Posted by: Tuathe | December 29, 2010 11:12 AM | Report abuse

Who cares what dates things happened? No wonder kids are bored with school

Posted by: RepealObamacareNow | December 29, 2010 8:17 AM

Exactly. BTW, why do people call teabaggers stupid?

Posted by: MrChip1 | December 29, 2010 11:20 AM | Report abuse

@ wireman65, JohnMG123: The energy source isn't water in that case. It's gravity. As the particular example involved smoke stacks, not relevant.

BB

Posted by: FairlingtonBlade | December 29, 2010 11:36 AM | Report abuse

@MrChip - RON actually stated it fairly well. Concern with memorizing details will give you bored kids. I remember my 9th grade science class in Idaho. It covered pretty much the same material I'd done in 7th grade in Nebraska. I was bored out of my skull and the exams were multiple choice. My grade dropped to a C, which concerned my parents to no end. My recollection is I wound up doing a bunch of extra credit reports to bring up my grade to a B.

Memorizing the number of wounded at Bull Run would be boring. Getting the kids interested in the Civil War is something else entirely. Memorizing the color of the emissions from a factor, not so interesting. The discussion over the energy source, on the other hand, is interesting.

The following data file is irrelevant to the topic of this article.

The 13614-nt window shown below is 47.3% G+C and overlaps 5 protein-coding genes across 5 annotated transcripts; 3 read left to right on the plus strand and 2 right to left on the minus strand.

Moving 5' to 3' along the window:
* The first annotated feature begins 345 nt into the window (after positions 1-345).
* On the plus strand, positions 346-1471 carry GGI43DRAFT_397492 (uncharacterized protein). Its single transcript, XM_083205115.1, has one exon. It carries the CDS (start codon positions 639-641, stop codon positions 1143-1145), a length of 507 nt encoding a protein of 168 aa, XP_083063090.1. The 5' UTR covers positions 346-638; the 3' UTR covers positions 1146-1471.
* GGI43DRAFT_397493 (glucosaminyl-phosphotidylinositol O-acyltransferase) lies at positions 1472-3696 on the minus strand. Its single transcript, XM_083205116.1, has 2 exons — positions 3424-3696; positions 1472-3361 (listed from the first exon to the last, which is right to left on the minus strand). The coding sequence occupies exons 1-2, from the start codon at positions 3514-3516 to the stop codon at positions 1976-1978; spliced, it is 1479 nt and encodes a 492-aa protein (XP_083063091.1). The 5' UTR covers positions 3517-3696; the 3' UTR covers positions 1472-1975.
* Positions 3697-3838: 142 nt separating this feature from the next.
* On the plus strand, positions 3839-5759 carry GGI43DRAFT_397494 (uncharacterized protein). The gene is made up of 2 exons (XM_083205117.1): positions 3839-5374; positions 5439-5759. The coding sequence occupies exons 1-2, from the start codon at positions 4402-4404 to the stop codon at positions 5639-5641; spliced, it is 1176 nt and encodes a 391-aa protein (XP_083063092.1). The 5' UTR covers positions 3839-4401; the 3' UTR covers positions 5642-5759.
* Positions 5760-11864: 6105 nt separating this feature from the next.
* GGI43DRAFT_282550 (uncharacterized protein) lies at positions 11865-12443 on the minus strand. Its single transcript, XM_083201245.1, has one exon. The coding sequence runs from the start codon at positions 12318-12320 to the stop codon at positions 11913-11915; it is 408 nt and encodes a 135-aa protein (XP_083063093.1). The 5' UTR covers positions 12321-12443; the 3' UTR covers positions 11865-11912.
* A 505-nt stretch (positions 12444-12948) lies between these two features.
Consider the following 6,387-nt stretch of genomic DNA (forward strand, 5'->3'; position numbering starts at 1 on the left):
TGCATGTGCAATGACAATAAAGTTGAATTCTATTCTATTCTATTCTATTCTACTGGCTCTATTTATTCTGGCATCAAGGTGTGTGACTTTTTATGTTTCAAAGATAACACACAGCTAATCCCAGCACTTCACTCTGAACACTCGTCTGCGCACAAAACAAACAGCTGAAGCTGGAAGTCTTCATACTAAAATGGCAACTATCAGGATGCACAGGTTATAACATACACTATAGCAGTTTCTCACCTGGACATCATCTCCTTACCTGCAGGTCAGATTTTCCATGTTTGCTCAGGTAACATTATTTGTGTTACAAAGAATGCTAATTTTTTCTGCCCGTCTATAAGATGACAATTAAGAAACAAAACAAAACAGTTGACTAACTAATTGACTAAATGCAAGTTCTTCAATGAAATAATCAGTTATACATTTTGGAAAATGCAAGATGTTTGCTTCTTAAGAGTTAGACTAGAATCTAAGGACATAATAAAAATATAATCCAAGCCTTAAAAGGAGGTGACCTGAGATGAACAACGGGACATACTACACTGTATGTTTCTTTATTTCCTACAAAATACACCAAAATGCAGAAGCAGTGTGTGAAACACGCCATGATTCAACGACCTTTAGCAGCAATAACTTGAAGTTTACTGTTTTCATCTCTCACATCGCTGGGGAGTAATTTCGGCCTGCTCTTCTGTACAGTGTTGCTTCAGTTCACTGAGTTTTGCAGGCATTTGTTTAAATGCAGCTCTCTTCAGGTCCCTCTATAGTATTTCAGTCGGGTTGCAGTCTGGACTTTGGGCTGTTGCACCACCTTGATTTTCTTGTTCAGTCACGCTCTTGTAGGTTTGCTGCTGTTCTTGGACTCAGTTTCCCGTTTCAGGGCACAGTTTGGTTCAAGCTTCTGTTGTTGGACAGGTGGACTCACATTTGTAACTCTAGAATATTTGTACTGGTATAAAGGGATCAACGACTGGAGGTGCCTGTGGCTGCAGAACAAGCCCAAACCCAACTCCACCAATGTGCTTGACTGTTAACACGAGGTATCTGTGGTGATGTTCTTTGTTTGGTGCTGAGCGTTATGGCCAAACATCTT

BB

Posted by: FairlingtonBlade | December 29, 2010 11:45 AM | Report abuse

This is hilarious! I wouldn't trust as a teacher someone who can't even get the questions and answers in the same sequence and can't even supply answers to all the questions in the so-called answer sheet.

Would it be asking too much at least to do the quiz (and the answers) over? Good grief!

It's possible that the Post has finally reached the point where there is so much absolute junk on its Web site that the people managing it can no longer keep track of what's on it.

Posted by: jaded3 | December 29, 2010 11:54 AM | Report abuse

The WAPO blew it.

Today, an armory is used for the storage of weaponry.

Prior to the current way of acquisition management for weapons was developed, prior to and at the initial onset of battle during the War Between the States, the Federal's War Department used armories for the development, manufacturing and storage of weapons.

Posted by: Computer_Forensics_Expert_Computer_Expert_Witness | December 29, 2010 1:34 PM | Report abuse

The WAPO blew it.

Today, an armory is used for the storage of weaponry.